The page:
Book Review: Institutionalized Persuasion: The Technology of Reformation in Straight Incorporated and the Residential Teen Treatment Industry
ICSA Today, Vol. 7, No. 3, 2016, 22-24
Review by Ron Burks
To begin, I must admit bias in this review. Almost twenty years ago, while at Wellspring, I treated several former “Straightlings” and other former residents of abusive adolescent drug-treatment centers. I thought the Straight program had been discredited and the related organizations shut down around that time. However, I now know that the last Straight-connected facility was not closed until 2008, and hundreds more have taken their place.
Marcus Chatfield, a client of Straight Incorporated in the 1980s, has been researching the program informally and now academically for more than 25 years, and this work is his undergraduate thesis. Much of the text of Institutionalized Persuasion is an exposé of a corrupt organization. On the first page, we find the author’s thesis: “Abuse has been condoned as therapeutic treatment for institutionalized teens in the United States for decades” (p. 9). By the time we get to the end of the book, we find that the problem of institutional persuasion is far more pervasive than what happened at this one organization. It continues to put thousands of children at risk today.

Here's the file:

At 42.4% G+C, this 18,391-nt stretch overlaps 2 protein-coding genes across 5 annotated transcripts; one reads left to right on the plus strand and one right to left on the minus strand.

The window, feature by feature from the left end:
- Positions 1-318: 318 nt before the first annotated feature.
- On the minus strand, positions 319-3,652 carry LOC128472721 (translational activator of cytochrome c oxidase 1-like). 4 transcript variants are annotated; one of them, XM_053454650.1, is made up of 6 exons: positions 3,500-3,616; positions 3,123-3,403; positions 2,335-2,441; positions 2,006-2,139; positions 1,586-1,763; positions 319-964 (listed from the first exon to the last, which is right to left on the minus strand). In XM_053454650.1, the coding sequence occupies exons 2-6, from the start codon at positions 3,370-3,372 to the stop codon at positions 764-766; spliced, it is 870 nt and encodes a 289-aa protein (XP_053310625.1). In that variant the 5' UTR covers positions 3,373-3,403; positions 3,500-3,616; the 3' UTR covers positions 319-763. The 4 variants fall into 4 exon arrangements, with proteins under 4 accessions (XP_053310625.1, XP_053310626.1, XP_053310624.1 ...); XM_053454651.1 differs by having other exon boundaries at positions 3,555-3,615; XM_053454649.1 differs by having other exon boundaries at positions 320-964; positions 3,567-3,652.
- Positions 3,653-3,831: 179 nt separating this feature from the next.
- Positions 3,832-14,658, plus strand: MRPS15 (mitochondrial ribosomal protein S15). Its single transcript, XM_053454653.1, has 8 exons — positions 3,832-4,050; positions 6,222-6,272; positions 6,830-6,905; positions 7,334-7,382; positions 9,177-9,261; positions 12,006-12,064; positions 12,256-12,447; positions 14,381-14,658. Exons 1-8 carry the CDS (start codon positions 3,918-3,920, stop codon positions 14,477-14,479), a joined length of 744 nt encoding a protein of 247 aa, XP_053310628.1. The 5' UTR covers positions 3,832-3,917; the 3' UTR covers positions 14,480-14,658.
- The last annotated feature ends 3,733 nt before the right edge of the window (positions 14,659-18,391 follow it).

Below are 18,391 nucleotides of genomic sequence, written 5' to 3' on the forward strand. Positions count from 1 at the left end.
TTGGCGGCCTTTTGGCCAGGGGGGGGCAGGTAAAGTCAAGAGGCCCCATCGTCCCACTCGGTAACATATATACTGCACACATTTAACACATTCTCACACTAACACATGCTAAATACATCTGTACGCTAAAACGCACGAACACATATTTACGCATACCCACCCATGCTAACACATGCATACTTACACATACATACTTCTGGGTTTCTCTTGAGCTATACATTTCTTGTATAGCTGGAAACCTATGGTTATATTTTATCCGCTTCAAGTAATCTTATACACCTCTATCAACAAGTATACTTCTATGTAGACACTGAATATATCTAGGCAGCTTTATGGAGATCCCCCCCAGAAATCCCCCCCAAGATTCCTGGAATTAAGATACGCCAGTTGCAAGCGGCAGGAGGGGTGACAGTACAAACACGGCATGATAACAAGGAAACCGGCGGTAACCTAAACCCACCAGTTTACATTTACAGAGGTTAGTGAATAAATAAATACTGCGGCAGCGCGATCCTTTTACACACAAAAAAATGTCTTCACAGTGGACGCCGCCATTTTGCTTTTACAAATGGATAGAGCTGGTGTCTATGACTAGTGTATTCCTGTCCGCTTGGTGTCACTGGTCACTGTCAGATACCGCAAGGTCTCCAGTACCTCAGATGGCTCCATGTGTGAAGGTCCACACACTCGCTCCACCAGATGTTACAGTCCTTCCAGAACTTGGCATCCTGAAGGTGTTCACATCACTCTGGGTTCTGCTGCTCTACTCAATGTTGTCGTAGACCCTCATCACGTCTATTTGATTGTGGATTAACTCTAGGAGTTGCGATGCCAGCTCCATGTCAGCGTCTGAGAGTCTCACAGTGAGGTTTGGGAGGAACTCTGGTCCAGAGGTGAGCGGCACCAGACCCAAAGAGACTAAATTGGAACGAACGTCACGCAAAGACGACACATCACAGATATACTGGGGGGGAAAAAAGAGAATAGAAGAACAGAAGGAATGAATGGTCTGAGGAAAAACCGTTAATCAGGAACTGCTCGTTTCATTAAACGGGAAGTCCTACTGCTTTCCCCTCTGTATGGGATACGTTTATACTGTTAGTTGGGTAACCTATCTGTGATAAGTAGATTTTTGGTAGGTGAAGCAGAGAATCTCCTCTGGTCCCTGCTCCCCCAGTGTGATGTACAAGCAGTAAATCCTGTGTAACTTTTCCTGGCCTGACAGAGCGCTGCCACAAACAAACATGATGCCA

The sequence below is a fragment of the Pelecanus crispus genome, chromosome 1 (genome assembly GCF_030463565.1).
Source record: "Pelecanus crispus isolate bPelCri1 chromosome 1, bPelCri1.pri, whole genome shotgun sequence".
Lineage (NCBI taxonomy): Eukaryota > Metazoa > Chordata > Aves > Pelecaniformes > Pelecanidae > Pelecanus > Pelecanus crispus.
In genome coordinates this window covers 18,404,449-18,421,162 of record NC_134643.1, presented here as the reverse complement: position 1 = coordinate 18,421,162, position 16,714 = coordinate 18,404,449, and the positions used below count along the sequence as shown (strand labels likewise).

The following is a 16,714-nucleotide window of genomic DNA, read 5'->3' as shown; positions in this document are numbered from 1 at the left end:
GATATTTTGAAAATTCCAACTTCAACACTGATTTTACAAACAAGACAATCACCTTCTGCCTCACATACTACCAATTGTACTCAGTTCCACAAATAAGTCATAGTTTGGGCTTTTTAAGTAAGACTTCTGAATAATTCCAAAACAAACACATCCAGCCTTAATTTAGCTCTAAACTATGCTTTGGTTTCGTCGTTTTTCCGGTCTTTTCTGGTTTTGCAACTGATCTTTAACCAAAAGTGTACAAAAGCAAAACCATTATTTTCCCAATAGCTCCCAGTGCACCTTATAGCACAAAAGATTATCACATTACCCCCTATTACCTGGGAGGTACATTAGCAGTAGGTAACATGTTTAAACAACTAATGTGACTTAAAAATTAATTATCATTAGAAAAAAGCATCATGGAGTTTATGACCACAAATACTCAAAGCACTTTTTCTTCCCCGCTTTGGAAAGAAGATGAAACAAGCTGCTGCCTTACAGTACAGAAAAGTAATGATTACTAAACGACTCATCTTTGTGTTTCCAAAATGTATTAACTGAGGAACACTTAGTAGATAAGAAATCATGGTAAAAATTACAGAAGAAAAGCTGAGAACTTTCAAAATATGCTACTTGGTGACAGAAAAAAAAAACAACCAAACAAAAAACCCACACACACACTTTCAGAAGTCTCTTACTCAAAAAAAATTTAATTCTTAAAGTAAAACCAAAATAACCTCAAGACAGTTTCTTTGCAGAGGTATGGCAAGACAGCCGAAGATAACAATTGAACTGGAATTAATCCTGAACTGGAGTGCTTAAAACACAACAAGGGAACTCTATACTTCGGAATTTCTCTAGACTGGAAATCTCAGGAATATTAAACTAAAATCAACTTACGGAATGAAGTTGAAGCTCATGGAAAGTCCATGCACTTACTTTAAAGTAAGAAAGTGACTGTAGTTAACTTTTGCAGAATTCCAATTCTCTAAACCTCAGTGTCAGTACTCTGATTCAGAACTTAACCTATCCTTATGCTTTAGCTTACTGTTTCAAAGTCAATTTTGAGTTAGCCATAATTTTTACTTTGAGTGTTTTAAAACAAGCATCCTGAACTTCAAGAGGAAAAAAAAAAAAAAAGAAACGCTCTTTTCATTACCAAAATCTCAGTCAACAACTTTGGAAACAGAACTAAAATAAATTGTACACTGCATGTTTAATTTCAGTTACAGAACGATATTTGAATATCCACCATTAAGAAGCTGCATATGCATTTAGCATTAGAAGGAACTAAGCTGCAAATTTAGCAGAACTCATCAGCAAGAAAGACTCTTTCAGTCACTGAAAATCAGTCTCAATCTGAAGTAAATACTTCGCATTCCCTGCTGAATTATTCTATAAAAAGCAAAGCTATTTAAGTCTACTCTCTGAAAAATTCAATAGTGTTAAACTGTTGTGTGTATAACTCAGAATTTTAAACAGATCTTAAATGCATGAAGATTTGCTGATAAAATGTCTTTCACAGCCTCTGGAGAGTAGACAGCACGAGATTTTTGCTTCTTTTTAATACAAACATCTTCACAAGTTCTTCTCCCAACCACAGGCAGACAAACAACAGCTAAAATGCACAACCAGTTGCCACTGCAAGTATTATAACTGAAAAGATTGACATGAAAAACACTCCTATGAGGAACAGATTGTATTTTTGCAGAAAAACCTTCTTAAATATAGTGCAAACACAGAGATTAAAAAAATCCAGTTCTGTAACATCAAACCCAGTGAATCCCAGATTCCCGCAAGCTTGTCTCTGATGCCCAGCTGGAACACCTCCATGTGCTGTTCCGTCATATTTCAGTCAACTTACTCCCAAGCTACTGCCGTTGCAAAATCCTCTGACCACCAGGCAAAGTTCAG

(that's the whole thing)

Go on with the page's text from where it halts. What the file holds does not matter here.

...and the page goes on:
In the first chapter, the author describes institutionalized persuasion as a technology. He gives “extreme examples showing how far some groups have taken these methods…” (p. 14). He cautions that thought reform can be used by people who do not know its potential for harm: “In much the same way fire is ‘triggered’ according to natural laws, . . .coercion is triggered by environmental and social conditions.” These conditions “seem to activate evolved human tendencies that work together as a predictable ‘technology of behavior’ (Rutherford, 2009; Skinner, 2002). Whether or not the conditions and ingredients are imposed by design or by spontaneous development, where they are present together, the technology is activated, often leading to abuse and trauma” (p. 19–20).